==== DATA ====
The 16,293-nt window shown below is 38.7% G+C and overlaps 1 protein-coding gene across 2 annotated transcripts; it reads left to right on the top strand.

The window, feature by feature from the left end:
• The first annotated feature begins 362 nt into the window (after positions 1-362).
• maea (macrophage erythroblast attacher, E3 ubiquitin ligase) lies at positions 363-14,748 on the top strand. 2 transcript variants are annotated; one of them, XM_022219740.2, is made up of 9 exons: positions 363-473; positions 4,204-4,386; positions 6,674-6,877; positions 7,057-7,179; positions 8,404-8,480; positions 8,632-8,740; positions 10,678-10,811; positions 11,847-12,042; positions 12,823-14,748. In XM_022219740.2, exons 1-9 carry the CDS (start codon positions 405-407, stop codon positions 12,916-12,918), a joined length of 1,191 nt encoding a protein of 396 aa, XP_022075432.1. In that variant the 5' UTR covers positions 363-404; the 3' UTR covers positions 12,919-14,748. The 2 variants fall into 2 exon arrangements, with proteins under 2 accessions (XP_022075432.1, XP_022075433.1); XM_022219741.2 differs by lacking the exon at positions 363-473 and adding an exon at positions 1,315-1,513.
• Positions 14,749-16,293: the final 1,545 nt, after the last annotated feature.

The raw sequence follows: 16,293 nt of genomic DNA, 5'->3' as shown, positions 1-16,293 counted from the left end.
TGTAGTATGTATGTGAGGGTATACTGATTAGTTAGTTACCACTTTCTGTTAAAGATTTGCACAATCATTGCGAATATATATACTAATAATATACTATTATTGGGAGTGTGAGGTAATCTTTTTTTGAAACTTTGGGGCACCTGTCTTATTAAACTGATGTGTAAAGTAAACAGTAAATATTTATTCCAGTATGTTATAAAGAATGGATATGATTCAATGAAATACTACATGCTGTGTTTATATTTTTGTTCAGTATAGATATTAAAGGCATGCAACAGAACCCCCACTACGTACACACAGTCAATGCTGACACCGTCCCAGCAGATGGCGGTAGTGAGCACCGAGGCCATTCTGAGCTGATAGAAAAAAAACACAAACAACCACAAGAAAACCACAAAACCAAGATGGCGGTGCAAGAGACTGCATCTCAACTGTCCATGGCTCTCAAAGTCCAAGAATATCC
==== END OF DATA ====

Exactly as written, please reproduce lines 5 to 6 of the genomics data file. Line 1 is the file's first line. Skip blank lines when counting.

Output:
• Positions 14,749-16,293: the final 1,545 nt, after the last annotated feature.

The raw sequence follows: 16,293 nt of genomic DNA, 5'->3' as shown, positions 1-16,293 counted from the left end.